USA – King Arthur Baking Company, an American supplier of flour, ingredients, baking mixes, cookbooks, and baked goods, has produced a new whole wheat flour using regeneratively grown wheat.

The product, called Regeneratively-Grown Climate Blend, is made up of a variety of wheat crops.

According to the company, their Climate Blend offers a more sustainable flour that will perform nearly the same as conventional whole wheat flour in baking recipes, although it may not be as consistent each year.

That’s because the varieties used to create the whole wheat blend may change, based on yields that can be impacted by climate change, Fast Company reported.

The product was developed in partnership with Washington State University’s Breadlab, a team of researchers working on growing and breeding more sustainable wheat varieties and encouraging people to eat whole grains, rather than wasting edible parts of the plant.

“We’ve been partnering with King Arthur since 2009, working towards a shared vision of leading the industry in moving agriculture forward through innovative wheat growing,” Stephen Jones, director of Breadlab, said in a press release.

“We’re proud to be a part of King Arthur’s journey to source 100% regeneratively grown wheat, and we’re excited to bring consumers along on this journey with the launch of Climate Blend.”

The first batch of Climate Blend flour uses wheat varieties grown on the Bock Family Farm in North Dakota and Linker Farms in Montana.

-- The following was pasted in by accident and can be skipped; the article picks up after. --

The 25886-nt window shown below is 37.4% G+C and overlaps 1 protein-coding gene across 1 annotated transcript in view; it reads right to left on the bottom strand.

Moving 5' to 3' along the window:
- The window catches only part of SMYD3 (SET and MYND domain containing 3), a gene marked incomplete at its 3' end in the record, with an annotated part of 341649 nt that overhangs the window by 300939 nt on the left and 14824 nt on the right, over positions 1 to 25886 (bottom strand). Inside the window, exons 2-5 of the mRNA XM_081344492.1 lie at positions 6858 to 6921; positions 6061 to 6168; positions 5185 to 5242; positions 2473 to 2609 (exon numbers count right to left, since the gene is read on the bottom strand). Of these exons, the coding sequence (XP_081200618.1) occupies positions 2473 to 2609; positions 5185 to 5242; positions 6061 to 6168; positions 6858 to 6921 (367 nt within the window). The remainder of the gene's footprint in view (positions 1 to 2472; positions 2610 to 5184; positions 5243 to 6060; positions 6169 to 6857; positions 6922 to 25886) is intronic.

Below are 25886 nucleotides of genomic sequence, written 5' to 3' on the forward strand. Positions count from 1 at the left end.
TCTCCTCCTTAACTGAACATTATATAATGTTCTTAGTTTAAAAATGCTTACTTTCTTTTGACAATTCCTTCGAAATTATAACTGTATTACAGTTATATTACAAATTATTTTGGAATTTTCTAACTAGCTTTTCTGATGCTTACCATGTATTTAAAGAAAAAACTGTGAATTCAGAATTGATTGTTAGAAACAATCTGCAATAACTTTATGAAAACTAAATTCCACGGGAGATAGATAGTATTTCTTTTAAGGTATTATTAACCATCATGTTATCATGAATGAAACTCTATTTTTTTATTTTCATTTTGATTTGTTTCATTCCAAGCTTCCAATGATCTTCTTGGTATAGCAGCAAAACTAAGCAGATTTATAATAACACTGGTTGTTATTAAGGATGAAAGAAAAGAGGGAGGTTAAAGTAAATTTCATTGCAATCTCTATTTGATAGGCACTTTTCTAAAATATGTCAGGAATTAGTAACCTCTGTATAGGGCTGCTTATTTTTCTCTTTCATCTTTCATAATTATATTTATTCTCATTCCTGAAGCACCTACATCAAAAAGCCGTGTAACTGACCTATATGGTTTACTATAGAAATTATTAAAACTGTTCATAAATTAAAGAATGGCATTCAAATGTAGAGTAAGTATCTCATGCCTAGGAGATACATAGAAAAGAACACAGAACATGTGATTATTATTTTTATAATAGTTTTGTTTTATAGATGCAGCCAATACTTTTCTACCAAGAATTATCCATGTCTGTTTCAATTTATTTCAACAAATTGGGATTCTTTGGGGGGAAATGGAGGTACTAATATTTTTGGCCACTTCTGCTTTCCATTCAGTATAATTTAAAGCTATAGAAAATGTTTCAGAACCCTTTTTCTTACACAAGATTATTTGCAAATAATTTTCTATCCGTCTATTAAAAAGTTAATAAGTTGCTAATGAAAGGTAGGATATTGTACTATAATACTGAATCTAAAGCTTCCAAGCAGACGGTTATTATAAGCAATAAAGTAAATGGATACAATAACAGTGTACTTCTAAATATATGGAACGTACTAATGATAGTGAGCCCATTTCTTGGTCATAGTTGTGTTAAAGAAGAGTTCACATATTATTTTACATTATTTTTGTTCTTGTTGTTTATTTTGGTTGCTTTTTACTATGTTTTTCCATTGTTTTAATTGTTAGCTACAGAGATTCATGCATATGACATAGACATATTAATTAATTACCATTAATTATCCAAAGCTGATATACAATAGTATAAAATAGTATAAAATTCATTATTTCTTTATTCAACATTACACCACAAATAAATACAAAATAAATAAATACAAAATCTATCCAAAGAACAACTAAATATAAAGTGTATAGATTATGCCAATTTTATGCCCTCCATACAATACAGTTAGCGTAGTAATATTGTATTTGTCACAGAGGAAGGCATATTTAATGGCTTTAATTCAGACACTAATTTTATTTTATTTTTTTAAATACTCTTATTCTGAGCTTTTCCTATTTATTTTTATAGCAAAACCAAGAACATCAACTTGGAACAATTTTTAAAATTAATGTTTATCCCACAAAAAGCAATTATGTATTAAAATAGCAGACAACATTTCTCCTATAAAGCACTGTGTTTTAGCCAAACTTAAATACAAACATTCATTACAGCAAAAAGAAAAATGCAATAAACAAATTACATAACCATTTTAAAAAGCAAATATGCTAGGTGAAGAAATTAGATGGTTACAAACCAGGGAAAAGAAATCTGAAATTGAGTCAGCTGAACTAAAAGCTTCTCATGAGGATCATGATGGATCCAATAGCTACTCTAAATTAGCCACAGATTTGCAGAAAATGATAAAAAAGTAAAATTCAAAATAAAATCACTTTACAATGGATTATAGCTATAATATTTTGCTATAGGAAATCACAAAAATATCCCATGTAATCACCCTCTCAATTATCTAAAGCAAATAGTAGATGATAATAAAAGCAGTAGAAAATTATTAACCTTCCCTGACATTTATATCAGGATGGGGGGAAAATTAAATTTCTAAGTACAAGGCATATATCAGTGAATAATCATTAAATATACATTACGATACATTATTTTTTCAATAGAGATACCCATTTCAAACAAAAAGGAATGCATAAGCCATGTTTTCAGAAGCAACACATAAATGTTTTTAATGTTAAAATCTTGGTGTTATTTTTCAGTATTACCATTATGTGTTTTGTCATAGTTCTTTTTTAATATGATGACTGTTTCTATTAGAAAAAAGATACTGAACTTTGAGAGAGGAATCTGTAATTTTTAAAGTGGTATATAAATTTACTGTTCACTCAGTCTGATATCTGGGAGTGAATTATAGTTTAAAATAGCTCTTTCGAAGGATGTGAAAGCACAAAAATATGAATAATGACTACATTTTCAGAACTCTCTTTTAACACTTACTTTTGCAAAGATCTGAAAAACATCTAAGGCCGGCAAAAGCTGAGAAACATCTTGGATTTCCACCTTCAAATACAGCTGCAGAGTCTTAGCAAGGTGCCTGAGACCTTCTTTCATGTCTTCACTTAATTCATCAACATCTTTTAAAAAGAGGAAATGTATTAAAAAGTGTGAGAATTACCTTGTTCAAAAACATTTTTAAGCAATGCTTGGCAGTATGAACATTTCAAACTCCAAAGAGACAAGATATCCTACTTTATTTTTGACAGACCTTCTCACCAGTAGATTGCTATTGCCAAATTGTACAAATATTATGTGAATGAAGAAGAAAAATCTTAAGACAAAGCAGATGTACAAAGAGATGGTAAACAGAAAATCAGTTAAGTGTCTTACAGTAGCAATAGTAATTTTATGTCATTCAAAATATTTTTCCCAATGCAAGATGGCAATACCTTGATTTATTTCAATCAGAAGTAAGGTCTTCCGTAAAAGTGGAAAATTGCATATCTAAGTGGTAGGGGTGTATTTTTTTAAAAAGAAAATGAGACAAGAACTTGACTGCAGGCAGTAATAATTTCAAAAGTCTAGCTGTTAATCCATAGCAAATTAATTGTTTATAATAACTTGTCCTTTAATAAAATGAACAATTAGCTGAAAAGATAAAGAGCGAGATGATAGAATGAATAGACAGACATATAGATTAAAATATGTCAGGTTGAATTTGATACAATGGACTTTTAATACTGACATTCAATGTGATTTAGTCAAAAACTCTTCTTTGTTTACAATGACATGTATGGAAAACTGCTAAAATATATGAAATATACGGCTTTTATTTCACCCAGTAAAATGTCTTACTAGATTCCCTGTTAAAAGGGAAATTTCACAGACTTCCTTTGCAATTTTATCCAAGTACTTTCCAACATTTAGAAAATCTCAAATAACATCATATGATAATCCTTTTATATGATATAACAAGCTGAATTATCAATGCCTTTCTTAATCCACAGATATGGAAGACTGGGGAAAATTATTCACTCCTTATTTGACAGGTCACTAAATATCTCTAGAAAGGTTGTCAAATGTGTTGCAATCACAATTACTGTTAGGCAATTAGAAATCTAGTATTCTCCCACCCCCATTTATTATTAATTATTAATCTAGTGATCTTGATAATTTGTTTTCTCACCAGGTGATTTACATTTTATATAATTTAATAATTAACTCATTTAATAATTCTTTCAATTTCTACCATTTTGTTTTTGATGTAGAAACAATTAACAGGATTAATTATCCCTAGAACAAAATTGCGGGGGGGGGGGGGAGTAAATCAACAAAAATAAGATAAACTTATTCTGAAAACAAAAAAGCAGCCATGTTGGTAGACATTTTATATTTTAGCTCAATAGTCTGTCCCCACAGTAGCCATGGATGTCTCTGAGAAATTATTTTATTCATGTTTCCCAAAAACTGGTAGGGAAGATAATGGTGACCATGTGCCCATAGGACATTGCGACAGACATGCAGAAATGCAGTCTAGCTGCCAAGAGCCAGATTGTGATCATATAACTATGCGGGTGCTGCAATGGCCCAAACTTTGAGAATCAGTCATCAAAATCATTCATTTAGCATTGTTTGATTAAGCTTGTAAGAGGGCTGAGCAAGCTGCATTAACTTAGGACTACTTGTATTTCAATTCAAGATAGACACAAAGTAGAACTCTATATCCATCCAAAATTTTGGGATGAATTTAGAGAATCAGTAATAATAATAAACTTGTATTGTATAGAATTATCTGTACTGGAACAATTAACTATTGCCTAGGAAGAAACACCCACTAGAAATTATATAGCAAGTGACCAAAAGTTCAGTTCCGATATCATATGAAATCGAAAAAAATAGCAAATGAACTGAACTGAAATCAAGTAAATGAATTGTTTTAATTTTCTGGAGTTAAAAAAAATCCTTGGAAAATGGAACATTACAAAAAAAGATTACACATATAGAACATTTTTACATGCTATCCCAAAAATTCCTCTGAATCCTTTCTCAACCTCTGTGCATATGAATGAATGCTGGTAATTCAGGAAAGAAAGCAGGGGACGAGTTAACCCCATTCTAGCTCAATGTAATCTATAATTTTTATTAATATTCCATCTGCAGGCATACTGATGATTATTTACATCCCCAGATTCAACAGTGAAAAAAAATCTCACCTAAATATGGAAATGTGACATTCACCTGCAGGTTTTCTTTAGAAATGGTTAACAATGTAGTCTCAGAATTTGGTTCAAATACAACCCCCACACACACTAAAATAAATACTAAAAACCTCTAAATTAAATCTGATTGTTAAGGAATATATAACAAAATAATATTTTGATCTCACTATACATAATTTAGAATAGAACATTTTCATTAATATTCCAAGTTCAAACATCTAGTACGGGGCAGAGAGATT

With regenerative agriculture, farmers aim to improve soil and crop health through minimal disturbance. This way of farming is not new — Indigenous communities have farmed with regenerative practices throughout history.

According to King Arthur Baking Company, its approach to regenerative agriculture is to work with farmers who will improve soil health, increase biodiversity, boost the nutrient density of crops, and sequester carbon through actions such as limiting tilling, planting cover crops, rotating crops and minimizing inputs (like fertilizer) added to crops.

For instance, this initial batch includes a perennial grain that can regrow naturally, rather than needing to be replanted, Fast Company reported.

“These roots will go further down than the annual wheats… they’ll mine different nutrients from the soil and bring them up and make them more available,” Jones told Fast Company. 

The company plans to source all of its flour from wheat grown with regenerative practices by 2030.

The new Climate Blend flour is certified by Regenified, a third-party organization, and is also Non-GMO Project Verified.

Consumers interested in purchasing the Regeneratively-Grown Climate Blend can find it on the King Arthur Baking Company website or at Whole Foods Market around the U.S. The cost of the flour is currently US$5.95 for 32 ounces on the company website.